The Independent / November 7, 2022
This is a natural result of decades of unchecked settler colonialism in the form of political persecution, institutional violence, apartheid and ethnic cleansing
When Israeli citizens headed to the polls in their fifth general election in four years, we Palestinians were once again relegated to the stands, unable to do more than observe the kind of power that will rule over our lives next.
For five million occupied Palestinians in East Jerusalem, Gaza and the West Bank, our reality is that we are denied the right to vote for a government that impacts all aspects of our daily lives. Many Palestinians shrug off giving opinions on candidates, and are satisfied to say “they’re all the same”.
This is an understandable view, given how every Israeli government has pursued colonial policies. However, they are not all the same.
For the Palestinians, there were two possible results of the Israeli election: a government that would continue to entrench an oppressive system of apartheid, or a government that will amplify systematic violence against a colonized population, normalize Jewish supremacy and fast-track ethnic cleansing. It seems that the Israeli electorate made its choice, and the latter has emerged victorious.
In the months leading up to the election, both the ruling parties and opposition parties campaigned heavily to win the favour of the electorate.
On one the hand, outgoing Premier Yair Laid and Defence Minister Benny Gantz have pursued a military operation dubbed “Break the Wave”, which has led to the UN warning that 2022 is likely to be the deadliest year on record for Palestinians in the West Bank – and October the deadliest month in the deadliest year. The governing coalition also launched an assault on the Gaza Strip in August, with 49 Palestinians killed over three days.
On the other hand, there is the rising star of Israeli politics, Itamar Ben Gvir, chair of the Jewish Power party. Ben Gvir is a Kahanist activist who had a picture of notorious mass murderer Baruch Goldstein hanging up in his home, and who, as a lawyer, has defended Jewish Israelis charged with terrorism and hate crimes – including the attack in Duma which killed three members of the Dawabshe family.
Ben Gvir himself has been charged eight times, including for “support to a terrorist organization”. In the lead up to the election, he brandished his gun in the face of Palestinians in Jerusalem, and did not spare a moment in inciting violence against residents of Sheikh Jarrah. He is now a kingmaker of Israeli politics.
Some Israelis are expressing shock at the apparently “sudden” rise of the extremist right-wing in this election. However, the signs have been there for years, and it is the mistake of Israelis who thought the situation in which Palestinians are systematically subjugated could continue without such developments. Today, 70 per cent of Jewish Israelis aged 18-24 identify as “right-wing”.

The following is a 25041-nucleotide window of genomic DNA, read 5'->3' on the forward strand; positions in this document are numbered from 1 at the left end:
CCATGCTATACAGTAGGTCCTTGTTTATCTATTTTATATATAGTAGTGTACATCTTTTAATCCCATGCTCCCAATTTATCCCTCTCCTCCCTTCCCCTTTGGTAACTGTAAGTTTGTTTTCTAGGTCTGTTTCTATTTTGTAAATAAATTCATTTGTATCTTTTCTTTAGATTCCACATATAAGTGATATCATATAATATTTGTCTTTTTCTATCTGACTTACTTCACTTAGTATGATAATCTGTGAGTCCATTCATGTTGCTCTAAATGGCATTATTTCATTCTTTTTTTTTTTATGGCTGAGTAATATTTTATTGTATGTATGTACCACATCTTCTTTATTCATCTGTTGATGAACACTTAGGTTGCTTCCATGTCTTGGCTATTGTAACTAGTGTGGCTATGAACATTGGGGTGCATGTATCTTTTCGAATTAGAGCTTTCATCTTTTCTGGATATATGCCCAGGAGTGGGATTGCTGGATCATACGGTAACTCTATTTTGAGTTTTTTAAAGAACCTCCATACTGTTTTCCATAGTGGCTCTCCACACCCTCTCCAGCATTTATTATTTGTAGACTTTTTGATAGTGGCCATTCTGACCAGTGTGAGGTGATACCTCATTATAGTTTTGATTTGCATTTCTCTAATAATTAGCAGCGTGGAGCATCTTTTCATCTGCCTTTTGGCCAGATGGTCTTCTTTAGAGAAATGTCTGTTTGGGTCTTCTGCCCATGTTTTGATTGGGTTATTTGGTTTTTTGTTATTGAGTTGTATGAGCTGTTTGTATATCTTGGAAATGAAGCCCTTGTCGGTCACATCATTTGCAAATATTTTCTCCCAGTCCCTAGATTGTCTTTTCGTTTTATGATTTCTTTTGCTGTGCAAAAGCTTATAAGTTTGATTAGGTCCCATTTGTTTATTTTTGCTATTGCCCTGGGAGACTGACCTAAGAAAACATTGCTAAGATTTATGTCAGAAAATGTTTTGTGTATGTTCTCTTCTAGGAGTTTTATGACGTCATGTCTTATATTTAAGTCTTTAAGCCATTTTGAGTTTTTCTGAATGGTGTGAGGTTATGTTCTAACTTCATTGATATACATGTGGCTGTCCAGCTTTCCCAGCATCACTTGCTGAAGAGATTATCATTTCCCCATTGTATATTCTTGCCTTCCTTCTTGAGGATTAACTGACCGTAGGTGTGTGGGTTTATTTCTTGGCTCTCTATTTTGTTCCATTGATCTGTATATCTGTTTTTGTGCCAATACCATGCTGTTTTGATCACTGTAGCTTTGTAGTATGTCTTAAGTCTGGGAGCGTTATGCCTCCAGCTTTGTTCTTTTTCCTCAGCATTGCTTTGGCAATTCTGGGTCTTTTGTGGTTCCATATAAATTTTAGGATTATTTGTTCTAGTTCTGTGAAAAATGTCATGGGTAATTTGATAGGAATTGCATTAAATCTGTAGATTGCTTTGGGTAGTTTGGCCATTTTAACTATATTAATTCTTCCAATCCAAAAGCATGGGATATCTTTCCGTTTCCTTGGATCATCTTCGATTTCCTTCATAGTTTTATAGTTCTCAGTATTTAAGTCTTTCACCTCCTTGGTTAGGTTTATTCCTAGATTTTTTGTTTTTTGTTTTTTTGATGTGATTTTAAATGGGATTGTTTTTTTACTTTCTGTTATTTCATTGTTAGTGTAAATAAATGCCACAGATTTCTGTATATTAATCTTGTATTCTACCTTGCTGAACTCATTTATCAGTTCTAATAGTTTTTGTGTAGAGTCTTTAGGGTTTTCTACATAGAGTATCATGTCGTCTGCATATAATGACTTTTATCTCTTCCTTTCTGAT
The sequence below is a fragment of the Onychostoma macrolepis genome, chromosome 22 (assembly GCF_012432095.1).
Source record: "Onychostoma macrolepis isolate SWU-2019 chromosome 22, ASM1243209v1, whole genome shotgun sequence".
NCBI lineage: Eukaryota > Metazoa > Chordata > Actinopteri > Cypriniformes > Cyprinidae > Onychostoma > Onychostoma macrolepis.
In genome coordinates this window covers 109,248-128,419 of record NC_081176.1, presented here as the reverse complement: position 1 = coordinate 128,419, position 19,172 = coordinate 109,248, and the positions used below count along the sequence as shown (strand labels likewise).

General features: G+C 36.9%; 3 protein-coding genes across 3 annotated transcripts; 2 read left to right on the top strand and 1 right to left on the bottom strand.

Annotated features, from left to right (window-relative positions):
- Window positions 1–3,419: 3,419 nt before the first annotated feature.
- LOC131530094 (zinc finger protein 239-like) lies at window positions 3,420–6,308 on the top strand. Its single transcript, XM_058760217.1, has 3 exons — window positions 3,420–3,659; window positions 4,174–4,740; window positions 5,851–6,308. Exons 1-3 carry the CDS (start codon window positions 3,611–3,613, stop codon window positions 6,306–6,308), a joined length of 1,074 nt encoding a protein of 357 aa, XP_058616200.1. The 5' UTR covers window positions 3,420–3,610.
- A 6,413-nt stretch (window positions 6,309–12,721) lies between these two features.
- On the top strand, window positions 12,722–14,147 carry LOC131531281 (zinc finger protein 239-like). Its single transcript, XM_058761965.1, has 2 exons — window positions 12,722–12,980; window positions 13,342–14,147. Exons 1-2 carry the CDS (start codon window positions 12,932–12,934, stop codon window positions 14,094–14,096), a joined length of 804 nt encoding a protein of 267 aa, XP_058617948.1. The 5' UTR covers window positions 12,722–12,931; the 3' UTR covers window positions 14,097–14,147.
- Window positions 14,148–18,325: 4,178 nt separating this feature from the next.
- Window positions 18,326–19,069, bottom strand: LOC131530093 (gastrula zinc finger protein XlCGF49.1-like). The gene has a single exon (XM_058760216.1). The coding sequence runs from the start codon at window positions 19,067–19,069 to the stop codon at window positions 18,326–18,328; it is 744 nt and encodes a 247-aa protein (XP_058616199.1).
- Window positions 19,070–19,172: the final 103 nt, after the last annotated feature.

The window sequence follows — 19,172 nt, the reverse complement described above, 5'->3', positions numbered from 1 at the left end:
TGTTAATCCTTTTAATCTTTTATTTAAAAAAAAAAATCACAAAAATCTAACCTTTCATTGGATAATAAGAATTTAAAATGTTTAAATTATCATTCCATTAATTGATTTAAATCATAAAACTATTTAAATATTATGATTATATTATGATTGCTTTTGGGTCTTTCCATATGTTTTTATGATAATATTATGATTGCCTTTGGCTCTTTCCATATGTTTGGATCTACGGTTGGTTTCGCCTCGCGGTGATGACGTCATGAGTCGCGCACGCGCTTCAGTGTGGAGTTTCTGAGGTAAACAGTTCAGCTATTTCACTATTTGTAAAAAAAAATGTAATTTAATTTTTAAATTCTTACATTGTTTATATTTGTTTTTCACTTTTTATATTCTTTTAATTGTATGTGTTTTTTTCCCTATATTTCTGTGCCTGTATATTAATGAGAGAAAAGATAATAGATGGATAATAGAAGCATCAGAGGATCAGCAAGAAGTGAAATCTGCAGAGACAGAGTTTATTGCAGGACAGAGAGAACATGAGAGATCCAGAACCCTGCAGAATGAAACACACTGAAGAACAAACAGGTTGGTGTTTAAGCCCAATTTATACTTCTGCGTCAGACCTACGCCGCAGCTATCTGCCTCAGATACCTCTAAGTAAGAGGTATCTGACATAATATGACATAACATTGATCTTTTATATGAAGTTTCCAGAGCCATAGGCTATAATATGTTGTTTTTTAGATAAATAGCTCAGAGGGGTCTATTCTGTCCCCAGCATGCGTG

We Palestinians are not shocked or surprised by the extreme direction Israeli politics is taking. This is a natural result of decades of unchecked settler colonialism in the form of political persecution, institutional violence, apartheid and ethnic cleansing.
In this election, parties willing to address the occupation, Palestinian rights and freedom were relegated to the absolute margins (or did not make the Knesset at all). Meanwhile, the so-called centrists and right-wing parties all pandered to the increasingly right-wing electorate, promising to strengthen the settlement enterprise in the West Bank, and to consolidate a non-democratic Jewish nation state.
For decades, Israeli public institutions and courts have all sought to legalize and normalize the system of apartheid that governs the land. The Israeli state has violated international conventions, committed war crimes and enjoyed total impunity as the US and EU have continued to offer financial and diplomatic support.
Lacking any interest in reaching a political solution with Palestinians, it was only natural that proto-fascists would become the strongest camp in Israeli politics.
Whoever thinks positive change can come from within Israel’s elections is sorely mistaken. It is up to the rest of the world to stop normalising the abhorrent ideologies of ethnic supremacy we find prospering in Israel. The international community must stop financing apartheid at once, as all signs indicate it is moving in the direction of even more violence.
I do not wish to be given a choice between apartheid and ethnic cleansing; I only wish for the freedom of my people and for us to live in dignity with our rights fully guaranteed, here in our homeland of Palestine.
Jalal Abukhater is a Palestinian civil servant and writer, based in Jerusalem